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Cancer Prev Res (Phila). 2010 Sep;3(9):1077-83. doi: 10.1158/1940-6207.CAPR-10-0186. Epub 2010 Sep 1.

Metformin suppresses colorectal aberrant crypt foci in a short-term clinical trial.

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Division of Gastroenterology, Yokohama City University School of Medicine, 3-9 Fukuura, Kanazawa-ku, Yokohama 236-0004, Japan.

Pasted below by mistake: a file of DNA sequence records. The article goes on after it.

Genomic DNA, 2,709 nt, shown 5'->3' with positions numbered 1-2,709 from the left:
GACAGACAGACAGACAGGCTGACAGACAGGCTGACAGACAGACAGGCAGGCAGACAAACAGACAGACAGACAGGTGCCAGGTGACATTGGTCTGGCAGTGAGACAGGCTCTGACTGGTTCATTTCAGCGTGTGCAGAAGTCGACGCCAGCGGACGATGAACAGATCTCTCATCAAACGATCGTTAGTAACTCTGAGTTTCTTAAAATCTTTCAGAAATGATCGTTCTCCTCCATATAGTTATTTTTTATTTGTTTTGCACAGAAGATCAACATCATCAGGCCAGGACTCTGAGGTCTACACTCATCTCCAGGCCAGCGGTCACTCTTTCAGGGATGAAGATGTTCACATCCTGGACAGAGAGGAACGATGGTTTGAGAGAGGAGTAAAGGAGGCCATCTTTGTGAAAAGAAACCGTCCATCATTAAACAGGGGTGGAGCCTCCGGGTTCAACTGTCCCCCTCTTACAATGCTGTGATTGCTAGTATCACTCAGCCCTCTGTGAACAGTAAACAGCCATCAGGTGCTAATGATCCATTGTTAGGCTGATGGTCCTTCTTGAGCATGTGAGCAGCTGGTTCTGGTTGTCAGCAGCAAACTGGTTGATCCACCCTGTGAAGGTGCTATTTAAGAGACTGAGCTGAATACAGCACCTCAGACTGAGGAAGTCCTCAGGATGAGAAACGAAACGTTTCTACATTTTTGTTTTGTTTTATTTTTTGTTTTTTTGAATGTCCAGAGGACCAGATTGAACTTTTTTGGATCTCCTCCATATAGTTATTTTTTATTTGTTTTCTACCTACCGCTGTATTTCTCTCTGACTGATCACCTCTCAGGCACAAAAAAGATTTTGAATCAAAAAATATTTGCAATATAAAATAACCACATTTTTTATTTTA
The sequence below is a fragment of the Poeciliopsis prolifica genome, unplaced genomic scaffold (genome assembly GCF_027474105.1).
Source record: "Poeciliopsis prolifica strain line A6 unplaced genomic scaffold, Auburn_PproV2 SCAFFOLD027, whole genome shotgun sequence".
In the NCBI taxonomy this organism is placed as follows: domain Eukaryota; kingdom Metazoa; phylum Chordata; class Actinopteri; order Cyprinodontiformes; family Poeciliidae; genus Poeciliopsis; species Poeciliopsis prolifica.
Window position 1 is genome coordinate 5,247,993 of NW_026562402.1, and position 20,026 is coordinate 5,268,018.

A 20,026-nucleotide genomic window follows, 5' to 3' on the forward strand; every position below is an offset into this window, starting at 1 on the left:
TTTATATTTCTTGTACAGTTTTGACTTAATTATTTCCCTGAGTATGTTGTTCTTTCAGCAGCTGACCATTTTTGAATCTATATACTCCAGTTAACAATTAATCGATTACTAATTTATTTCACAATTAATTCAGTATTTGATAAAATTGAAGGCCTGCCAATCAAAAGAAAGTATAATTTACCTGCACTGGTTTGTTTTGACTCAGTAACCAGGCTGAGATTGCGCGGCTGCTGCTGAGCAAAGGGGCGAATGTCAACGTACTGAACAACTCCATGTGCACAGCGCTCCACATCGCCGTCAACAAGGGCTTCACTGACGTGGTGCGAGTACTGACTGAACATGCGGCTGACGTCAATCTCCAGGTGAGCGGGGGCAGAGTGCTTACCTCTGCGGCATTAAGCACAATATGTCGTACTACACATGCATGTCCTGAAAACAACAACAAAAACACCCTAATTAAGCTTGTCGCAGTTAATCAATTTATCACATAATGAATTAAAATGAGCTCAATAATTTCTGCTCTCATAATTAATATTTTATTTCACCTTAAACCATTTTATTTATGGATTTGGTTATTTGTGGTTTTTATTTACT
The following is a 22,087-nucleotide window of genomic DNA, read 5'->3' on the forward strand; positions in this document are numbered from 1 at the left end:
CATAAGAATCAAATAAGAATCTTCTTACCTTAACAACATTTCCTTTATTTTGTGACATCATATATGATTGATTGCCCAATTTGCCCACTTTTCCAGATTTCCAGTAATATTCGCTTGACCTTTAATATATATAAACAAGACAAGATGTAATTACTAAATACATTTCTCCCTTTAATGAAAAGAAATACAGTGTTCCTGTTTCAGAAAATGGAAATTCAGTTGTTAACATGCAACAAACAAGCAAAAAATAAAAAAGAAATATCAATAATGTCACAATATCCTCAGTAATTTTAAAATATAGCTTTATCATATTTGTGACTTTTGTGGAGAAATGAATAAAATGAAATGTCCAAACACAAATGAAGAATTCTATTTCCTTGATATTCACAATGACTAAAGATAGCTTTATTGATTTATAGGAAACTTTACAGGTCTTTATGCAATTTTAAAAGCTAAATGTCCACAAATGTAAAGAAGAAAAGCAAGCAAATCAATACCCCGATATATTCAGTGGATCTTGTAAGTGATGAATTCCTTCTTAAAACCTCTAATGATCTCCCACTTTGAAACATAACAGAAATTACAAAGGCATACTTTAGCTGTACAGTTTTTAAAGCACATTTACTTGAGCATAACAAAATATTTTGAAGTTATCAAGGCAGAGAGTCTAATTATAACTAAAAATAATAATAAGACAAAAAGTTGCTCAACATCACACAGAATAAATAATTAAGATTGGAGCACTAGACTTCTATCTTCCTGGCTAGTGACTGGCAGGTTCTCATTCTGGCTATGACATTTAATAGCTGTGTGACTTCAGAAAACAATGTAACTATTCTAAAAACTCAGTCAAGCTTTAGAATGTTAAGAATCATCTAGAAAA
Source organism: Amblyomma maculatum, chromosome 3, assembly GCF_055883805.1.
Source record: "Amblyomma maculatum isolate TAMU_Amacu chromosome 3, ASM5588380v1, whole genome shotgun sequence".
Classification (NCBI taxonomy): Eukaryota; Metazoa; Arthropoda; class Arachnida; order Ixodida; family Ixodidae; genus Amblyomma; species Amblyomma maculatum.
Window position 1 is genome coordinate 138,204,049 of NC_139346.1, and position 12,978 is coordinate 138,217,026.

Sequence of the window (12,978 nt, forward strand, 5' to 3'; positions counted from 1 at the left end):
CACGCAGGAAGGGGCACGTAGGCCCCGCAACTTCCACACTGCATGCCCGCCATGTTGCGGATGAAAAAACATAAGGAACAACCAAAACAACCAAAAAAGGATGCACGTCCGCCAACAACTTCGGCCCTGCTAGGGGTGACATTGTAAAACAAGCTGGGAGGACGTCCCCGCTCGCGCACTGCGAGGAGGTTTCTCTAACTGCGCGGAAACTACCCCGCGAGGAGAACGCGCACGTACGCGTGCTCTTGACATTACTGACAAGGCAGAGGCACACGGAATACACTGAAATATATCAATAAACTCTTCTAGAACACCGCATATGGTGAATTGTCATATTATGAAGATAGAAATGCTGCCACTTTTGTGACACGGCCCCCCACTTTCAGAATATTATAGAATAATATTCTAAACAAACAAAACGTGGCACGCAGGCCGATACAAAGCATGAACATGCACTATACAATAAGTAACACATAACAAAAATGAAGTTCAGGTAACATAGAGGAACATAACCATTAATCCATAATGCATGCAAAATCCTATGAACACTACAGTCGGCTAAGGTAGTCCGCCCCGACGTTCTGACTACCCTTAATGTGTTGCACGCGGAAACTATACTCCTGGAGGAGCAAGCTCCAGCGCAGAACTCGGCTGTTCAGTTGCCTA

The biguanide metformin is widely used for treating diabetes mellitus. We previously showed the chemopreventive effect of metformin in two rodent models of colorectal carcinogenesis. However, besides epidemiologic studies, little is known about the effects of metformin on human colorectal carcinogenesis. The objective of this pilot study was to evaluate the chemopreventive effect of metformin on rectal aberrant crypt foci (ACF), which are an endoscopic surrogate marker of colorectal cancer. We prospectively randomized 26 nondiabetic patients with ACF to treatment with metformin (250 mg/d, n = 12) or no treatment (control, n = 14); 23 patients were evaluable for end point analyses (9 metformin and 14 control); the two groups were similar in ACF number and other baseline clinical characteristics. Magnifying colonoscopy determined the number of rectal ACF in each patient at baseline and after 1 month in a blinded fashion (as were all laboratory end point analyses). We also examined proliferative activity in colonic epithelium (via proliferating cell nuclear antigen labeling index) and apoptotic activity (via terminal deoxynucleotidyl transferase dUTP nick-end labeling). At 1 month, the metformin group had a significant decrease in the mean number of ACF per patient (8.78 +/- 6.45 before treatment versus 5.11 +/- 4.99 at 1 month, P = 0.007), whereas the mean ACF number did not change significantly in the control group (7.23 +/- 6.65 versus 7.56 +/- 6.75, P = 0.609). The proliferating cell nuclear antigen index was significantly decreased and the apoptotic cell index remained unaltered in normal rectal epithelium in metformin patients. This first reported trial of metformin for inhibiting colorectal carcinogenesis in humans provides preliminary evidence that metformin suppresses colonic epithelial proliferation and rectal ACF formation in humans, suggesting its promise for the chemoprevention of colorectal cancer.

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